Arts & Life
Canstar Community News
In the early days of the pandemic, Oly Backstrom started walking. The world had become very small then: stay home or go to work. He’d never spent much time wandering the streets of his Earl Grey neighbourhood, he says, but as the walls of social distancing closed in, the outdoors began to beckon.
As he walked, he started noticing the gaps in the tree canopy, where the broad stumps of missing elms sat bared to the sun. And he noticed the trees that were still standing but marked with the "red dot of death," the round splash of paint to note disease, a sign for saw-equipped city workers.
The more he walked, the more Backstrom — the CEO of SCE LifeWorks, which connects people with intellectual disabilities to the workforce — was rattled by their frequency. It occurred to him that, while he knew the city’s tree canopy was slowly disappearing, he’d never had a clear look at the extent of the loss.
"I thought, I’m walking anyways, why don’t I map it out?" he says, chatting as he strolls down the street.
So he began walking with a mission. Over the ensuing weeks, he criss-crossed an area bordered by Grant Avenue to the south, Corydon Avenue to the north, Stafford Street to the west and Pembina Highway to the east. On a map, he marked each stump with a little black dot; then he walked the route again, this time mapping out all the red dots of death.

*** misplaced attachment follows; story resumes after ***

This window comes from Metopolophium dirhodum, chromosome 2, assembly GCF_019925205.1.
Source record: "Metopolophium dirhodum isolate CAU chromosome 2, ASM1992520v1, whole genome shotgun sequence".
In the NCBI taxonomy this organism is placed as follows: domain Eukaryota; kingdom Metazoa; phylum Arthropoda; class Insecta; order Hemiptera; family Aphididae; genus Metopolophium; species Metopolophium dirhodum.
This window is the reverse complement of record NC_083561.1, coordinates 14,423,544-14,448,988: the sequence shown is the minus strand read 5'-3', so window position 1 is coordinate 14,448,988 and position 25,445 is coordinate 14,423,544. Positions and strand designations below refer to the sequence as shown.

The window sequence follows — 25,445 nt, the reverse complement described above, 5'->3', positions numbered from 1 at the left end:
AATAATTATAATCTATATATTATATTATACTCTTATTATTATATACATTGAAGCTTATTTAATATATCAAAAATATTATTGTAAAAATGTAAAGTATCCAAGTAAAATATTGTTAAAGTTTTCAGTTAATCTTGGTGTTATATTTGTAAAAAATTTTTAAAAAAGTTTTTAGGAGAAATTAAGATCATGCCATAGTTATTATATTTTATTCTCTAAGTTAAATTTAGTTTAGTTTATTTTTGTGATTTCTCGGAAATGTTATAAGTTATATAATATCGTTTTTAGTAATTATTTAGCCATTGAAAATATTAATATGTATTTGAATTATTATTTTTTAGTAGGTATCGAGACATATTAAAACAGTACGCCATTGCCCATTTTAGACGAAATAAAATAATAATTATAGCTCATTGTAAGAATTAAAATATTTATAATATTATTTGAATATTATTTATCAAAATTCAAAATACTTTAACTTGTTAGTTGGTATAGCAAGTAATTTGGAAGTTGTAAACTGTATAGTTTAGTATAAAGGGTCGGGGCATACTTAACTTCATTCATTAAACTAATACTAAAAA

By the time he was done, he’d charted over 140 stumps and 40 trees marked for destruction. On the map, the rows of dots spread out in ominous rows, clustered together where disease spread from one tree to another. It opened his eyes to just how much of the canopy was in danger, and how much had already been lost.
"It really sunk in for me how much more extensive this issue is than I’d originally thought," he says quietly.
As he speaks, the sun beats down on Warsaw Avenue, searing where it finds the gaps between remaining trees. On this block, residents have taken it upon themselves to make some of the stumps more beautiful, blanketing them with abundant gardens and, in one case, painting a stump with whorls of brightly-coloured flowers.
But it’s hard to miss how much the street has changed from what it was. Hard to miss how just the act of walking, pleasant in the dappled shade under the boughs, becomes a slog under the heat of the naked street. That’s the simplest thing about this, Backstrom says: when you go out for a walk, you always head for the trees.
When Backstrom tweeted the image of his map this week, it kicked off a flurry of discussion on Twitter as people chimed in with what they’ve seen in their own neighbourhoods, or just expressed their dismay. They traded ideas about how to protect the canopy and they traded ideas about how it could be made better.
"I’m glad it started a dialogue," he says. "I think without that documentation, we’re all frogs in the boiling pot. It’s all happening slowly, and we lose track of the magnitude of the issue."
Winnipeg’s tree canopy is precious in ways that are difficult to capture in numbers. It is one of the city’s most beautiful features; get a high view on a neighbourhood such as Crescentwood or Osborne Village, and that green blanket spans out thick and vivid, broken mostly by arterial streets and the spires of old churches.